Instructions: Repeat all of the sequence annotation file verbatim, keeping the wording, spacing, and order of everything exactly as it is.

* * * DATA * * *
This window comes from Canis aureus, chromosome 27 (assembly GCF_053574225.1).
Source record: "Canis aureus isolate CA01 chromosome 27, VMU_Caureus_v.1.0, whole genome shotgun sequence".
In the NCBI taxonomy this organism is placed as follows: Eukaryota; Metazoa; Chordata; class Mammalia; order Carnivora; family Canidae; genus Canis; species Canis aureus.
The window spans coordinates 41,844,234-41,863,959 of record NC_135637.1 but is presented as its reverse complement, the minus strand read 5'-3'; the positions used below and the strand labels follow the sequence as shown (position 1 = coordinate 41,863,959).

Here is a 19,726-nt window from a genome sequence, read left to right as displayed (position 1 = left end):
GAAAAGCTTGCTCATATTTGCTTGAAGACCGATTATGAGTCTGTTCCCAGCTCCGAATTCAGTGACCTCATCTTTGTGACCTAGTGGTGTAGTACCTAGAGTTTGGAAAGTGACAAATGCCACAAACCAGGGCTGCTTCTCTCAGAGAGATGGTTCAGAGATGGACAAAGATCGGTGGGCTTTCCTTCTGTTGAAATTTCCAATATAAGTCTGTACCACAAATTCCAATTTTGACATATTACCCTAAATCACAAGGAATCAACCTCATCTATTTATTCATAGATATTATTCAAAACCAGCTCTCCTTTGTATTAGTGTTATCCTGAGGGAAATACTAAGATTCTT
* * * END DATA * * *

This window comes from Canis aureus, chromosome 27 (assembly GCF_053574225.1).
Source record: "Canis aureus isolate CA01 chromosome 27, VMU_Caureus_v.1.0, whole genome shotgun sequence".
In the NCBI taxonomy this organism is placed as follows: Eukaryota; Metazoa; Chordata; class Mammalia; order Carnivora; family Canidae; genus Canis; species Canis aureus.
The window spans coordinates 41,844,234-41,863,959 of record NC_135637.1 but is presented as its reverse complement, the minus strand read 5'-3'; the positions used below and the strand labels follow the sequence as shown (position 1 = coordinate 41,863,959).

Here is a 19,726-nt window from a genome sequence, read left to right as displayed (position 1 = left end):
GAAAAGCTTGCTCATATTTGCTTGAAGACCGATTATGAGTCTGTTCCCAGCTCCGAATTCAGTGACCTCATCTTTGTGACCTAGTGGTGTAGTACCTAGAGTTTGGAAAGTGACAAATGCCACAAACCAGGGCTGCTTCTCTCAGAGAGATGGTTCAGAGATGGACAAAGATCGGTGGGCTTTCCTTCTGTTGAAATTTCCAATATAAGTCTGTACCACAAATTCCAATTTTGACATATTACCCTAAATCACAAGGAATCAACCTCATCTATTTATTCATAGATATTATTCAAAACCAGCTCTCCTTTGTATTAGTGTTATCCTGAGGGAAATACTAAGATTCTT